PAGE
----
MDA Explained: The Model Driven Architecture--Practice and Promise
For many years, the three of us have been developing software using object-oriented techniques. We started with object-oriented programming languages like C++, Small-talk, and Eiffel. Soon we felt the need to describe our software at a higher level of abstraction. Even before the first object-oriented analysis and design methods like Coad/Yourdon and Object Modeling Technique (OMT) were published, we used our own invented bubble and arrow diagrams. This naturally led to questions like, What does this arrow mean? and What is the difference between this circle and that rectangle? We therefore rapidly decided to use the newly emerging methods to design and describe our software. Over the years we found that we were spending more time on designing our models than on writing code. The models helped us to cope with larger and more complex systems. Having a good model of the software available made the process of writing code easier, and in many cases, even straightforward. In 1997 some of us got involved in defining the first standard for object-oriented modeling called Unified Modeling Language (UML). This was a major milestone that stimulated the use of modeling in the software industry. When the OMG launched its initiative on
Model Driven Architecture (MDA), we felt that this was logically the next step to take. People try to get more and more value from their high-level models, and the MDA approach supports these efforts. At that moment we realized that all these years we had been naturally walking the path toward model-driven development. Every bit of wisdom we acquired during our struggle with the systems we had to build fitted in with this new idea of how to build software. It caused a feeling similar to an AHA-experience: Yes, this is it! -;the same feeling we had years before when we first encountered the object-oriented way of thinking, and again when we first read the GOF book on design patterns. We feel that MDA could very well be the next major step forward in the way software is being developed. MDA brings the focus of software development to a higher level of abstraction, thereby raising the level of maturity of the IT industry. We are aware of the fact that the grand vision of MDA, which Richard Soley, the president of the OMG, presents so eloquently, is not yet a reality. However, some parts of MDA can already be used today, while others are under development. With this book we want to give you insight into what MDA means and what you can achieve, both today and in the future. Anneke Kleppe Jos Warmer Wim Bast Soest, the Netherlands, March 2003 032119442XP04072003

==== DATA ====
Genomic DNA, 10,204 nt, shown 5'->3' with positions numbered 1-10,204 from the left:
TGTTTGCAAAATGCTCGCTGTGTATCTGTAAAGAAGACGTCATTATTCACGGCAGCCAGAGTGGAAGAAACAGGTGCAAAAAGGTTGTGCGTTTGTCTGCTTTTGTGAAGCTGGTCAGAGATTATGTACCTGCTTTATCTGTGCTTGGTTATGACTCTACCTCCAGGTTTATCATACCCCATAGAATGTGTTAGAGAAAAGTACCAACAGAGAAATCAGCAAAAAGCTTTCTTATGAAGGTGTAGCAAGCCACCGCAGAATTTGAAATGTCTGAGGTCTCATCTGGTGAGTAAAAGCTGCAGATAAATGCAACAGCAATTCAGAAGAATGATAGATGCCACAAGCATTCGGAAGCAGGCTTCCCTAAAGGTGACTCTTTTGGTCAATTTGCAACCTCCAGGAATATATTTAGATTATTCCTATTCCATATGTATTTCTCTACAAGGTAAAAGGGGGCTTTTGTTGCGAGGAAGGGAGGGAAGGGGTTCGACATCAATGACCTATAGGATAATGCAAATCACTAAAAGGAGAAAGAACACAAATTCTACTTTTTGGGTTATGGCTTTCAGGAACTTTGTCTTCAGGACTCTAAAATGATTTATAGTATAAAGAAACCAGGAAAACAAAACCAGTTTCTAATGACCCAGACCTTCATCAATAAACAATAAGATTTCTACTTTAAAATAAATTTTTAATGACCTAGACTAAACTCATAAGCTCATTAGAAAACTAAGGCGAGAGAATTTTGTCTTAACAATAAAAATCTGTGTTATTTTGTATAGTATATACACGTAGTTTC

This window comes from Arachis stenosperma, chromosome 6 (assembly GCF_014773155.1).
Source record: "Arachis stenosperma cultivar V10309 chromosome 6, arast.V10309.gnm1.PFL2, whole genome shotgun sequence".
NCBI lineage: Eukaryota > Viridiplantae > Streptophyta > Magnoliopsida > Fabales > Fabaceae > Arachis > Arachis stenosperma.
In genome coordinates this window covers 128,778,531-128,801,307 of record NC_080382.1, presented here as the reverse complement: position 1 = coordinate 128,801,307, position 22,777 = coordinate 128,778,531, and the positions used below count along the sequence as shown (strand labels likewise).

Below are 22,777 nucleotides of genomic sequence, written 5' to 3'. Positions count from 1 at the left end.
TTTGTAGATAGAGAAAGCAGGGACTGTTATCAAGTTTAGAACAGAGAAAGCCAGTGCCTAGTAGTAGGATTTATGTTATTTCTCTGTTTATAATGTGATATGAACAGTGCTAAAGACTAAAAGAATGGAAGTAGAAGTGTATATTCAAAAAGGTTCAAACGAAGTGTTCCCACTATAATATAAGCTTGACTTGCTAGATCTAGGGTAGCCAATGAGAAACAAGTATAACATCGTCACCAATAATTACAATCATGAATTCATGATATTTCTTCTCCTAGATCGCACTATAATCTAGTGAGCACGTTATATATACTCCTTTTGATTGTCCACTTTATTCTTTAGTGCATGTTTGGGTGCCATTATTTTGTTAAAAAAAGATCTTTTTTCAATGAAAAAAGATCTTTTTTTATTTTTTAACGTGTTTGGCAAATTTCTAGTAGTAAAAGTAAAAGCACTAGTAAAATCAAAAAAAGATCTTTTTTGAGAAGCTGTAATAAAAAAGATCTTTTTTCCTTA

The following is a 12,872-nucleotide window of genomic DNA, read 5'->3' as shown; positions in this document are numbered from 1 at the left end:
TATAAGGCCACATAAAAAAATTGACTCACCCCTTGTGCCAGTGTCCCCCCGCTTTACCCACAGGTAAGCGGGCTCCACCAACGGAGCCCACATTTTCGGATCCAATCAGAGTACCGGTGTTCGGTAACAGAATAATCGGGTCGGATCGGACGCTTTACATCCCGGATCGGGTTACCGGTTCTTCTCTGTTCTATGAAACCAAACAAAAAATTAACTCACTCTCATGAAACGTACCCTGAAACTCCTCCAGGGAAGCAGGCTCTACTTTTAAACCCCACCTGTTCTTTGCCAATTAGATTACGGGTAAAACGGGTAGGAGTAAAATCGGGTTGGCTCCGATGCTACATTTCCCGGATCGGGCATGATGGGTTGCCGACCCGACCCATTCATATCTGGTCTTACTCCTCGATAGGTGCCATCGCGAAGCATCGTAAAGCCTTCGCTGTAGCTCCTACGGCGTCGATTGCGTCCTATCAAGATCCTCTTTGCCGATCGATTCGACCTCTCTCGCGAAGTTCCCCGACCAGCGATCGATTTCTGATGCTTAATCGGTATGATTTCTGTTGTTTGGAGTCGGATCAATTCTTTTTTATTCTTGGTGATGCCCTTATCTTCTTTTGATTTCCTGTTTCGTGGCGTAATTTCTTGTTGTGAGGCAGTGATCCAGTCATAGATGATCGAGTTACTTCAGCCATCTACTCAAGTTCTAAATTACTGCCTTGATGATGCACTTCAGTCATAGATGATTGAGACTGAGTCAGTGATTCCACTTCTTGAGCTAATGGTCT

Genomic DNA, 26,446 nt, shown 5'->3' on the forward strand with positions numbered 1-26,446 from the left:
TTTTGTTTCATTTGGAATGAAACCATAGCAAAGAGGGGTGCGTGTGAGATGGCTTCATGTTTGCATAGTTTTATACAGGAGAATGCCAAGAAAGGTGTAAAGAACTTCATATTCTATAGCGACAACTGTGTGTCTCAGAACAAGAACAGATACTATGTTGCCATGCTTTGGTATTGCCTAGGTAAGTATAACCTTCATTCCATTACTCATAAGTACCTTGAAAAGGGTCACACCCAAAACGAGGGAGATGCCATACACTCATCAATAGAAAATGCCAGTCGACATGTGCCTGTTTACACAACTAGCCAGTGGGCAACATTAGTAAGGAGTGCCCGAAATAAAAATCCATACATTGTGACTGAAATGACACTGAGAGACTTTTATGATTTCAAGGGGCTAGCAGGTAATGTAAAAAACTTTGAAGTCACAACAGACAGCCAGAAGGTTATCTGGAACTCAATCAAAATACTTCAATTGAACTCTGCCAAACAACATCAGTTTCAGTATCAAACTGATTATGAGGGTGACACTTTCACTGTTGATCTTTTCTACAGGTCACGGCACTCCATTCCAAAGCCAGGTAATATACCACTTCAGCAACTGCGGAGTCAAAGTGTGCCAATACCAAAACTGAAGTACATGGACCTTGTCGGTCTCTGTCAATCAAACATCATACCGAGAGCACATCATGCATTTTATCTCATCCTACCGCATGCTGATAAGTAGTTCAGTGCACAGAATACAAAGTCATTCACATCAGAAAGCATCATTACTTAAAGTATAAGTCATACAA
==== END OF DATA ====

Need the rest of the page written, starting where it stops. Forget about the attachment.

Reviewer: Thomas Paul (Plainview, NY USA)
If you are interested in Model Driven Architecture (MDA) but you don't have a clear grasp of what it is or where the designers of MDA see it heading then you might want to pick up this brief, well-written description written by three authors who are well acquainted with MDA.
MDA is the concept of using models developed using a modeling language (UML) to generate real applications. This book can be seen as a high level overview of MDA and at 150 pages it is a fairly easy and quick read. The authors show both what is available today (not too much) and what might be available in the future (perhaps all applications will be generated from models). The authors do try to make the book practical by showing how you can use modeling tools to at least build skeletons of code that can be the start of code development. MDA brings a new set of acronyms but this book explains each of them without too much pain.
So how much of what is discussed here is needed by a typical developer or designer? Probably not too much. But if you want to keep your eye on the future of IT then this book is well worth the read. Perhaps one day writing code will be thought of the same way we think of writing machine language. When that happens you will be able to say you knew it was coming.